Couple’s therapists often use the term, “Being Relational.” Being relational means you are a person who knows how to bring your best self to a relationship consistently, who can speak up about their wants and needs respectfully, can receive requests and corrections gracefully, and who maintains an atmosphere of solidness and safety when it comes to commitment and communication, such as; “You can count on me to accept who you really are without fear of contempt or criticism.” This will free you up to be the real you. That’s how solid relationships are built.

Things people say that make therapists cringe.

One of the strangest things about becoming knowledgeable about psychological health and well-being is sitting by and listening to people in the media – and daily life – say things that you know will reinforce damaging themes and behaviors that people struggle with – things that keep them from becoming emotionally healthy. I have always wished to have a high-profile platform where I can set people straight and make a true and lasting difference in the way our culture thinks, talks and behaves, ways that are more supportive and compassionate to self and to others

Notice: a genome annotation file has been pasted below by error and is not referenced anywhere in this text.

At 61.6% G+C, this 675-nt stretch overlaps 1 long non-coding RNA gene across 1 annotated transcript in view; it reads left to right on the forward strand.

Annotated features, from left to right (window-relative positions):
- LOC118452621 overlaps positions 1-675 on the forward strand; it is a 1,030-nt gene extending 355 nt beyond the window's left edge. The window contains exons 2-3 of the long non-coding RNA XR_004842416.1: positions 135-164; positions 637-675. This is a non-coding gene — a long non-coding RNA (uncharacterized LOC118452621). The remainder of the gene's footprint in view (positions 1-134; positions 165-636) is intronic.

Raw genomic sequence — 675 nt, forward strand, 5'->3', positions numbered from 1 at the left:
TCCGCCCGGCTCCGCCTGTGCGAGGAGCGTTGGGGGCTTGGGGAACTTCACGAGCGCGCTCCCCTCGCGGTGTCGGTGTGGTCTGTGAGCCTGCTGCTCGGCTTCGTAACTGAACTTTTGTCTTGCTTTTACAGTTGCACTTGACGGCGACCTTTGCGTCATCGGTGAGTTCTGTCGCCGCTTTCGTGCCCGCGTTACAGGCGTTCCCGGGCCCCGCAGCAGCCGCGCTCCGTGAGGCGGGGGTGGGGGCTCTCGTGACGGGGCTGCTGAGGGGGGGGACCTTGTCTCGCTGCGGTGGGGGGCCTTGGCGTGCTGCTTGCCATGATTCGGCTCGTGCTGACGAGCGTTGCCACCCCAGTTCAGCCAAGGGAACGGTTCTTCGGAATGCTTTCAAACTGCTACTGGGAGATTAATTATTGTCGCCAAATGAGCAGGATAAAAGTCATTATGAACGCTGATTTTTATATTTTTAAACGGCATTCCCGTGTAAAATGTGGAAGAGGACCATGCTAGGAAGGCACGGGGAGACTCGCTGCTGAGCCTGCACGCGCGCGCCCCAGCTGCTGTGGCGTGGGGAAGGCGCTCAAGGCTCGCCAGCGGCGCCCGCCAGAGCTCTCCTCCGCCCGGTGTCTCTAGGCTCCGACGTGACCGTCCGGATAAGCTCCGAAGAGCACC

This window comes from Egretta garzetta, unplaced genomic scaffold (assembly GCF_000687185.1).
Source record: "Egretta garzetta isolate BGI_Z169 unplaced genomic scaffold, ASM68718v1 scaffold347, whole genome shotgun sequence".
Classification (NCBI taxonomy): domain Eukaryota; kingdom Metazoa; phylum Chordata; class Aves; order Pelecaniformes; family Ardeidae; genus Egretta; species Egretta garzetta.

With that in mind, here are things I often hear that make me cringe, followed by my comments on why it is screwed up, and what we can do to make it better. Please share.

  1. She is so selfless, she always puts others first. Meant as a compliment, I see it as discouraging people to not engage in healthy self-care. The insinuation is, if you put yourself first – on any level – it is a bad thing, and that simply is not true. Self-care should be at the top of every adult’s list … I mean Number one, as we have to bring our best self to ourselves and our relationships, and you can’t do that without self-awareness and seeing that your needs are met. Managing your mind, spirit and body health on a daily basis is absolutely necessary, and no one should feel badly about that. Think about it this way … you are responsible for your happiness, no one else is, so what are you going to do for you to get yourself the peace and contentment we all desire?